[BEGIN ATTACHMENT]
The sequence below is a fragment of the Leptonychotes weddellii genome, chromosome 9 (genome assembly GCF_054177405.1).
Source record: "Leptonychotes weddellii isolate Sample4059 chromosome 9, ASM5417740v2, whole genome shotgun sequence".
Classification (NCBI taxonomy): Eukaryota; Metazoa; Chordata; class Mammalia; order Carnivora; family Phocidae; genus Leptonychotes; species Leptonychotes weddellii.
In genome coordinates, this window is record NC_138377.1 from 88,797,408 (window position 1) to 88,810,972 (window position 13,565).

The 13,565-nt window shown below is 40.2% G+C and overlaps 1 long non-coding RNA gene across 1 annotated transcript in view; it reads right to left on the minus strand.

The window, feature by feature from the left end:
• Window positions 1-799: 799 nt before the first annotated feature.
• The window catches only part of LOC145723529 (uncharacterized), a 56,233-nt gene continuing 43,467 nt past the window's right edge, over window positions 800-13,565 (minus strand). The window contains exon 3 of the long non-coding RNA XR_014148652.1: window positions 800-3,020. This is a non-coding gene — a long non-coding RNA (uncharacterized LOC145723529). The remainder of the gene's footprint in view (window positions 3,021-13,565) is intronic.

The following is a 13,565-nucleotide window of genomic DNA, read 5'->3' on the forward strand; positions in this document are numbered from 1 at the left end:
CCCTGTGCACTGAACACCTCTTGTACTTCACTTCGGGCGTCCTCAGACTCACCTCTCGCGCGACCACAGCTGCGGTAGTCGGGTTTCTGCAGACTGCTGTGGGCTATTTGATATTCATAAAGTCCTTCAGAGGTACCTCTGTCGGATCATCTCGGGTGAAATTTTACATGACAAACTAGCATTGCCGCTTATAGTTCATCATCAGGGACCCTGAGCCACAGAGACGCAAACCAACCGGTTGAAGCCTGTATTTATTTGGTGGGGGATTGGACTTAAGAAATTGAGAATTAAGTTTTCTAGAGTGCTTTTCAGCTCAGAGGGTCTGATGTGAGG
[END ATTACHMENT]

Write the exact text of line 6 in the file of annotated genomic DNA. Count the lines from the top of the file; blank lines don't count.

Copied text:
The window, feature by feature from the left end: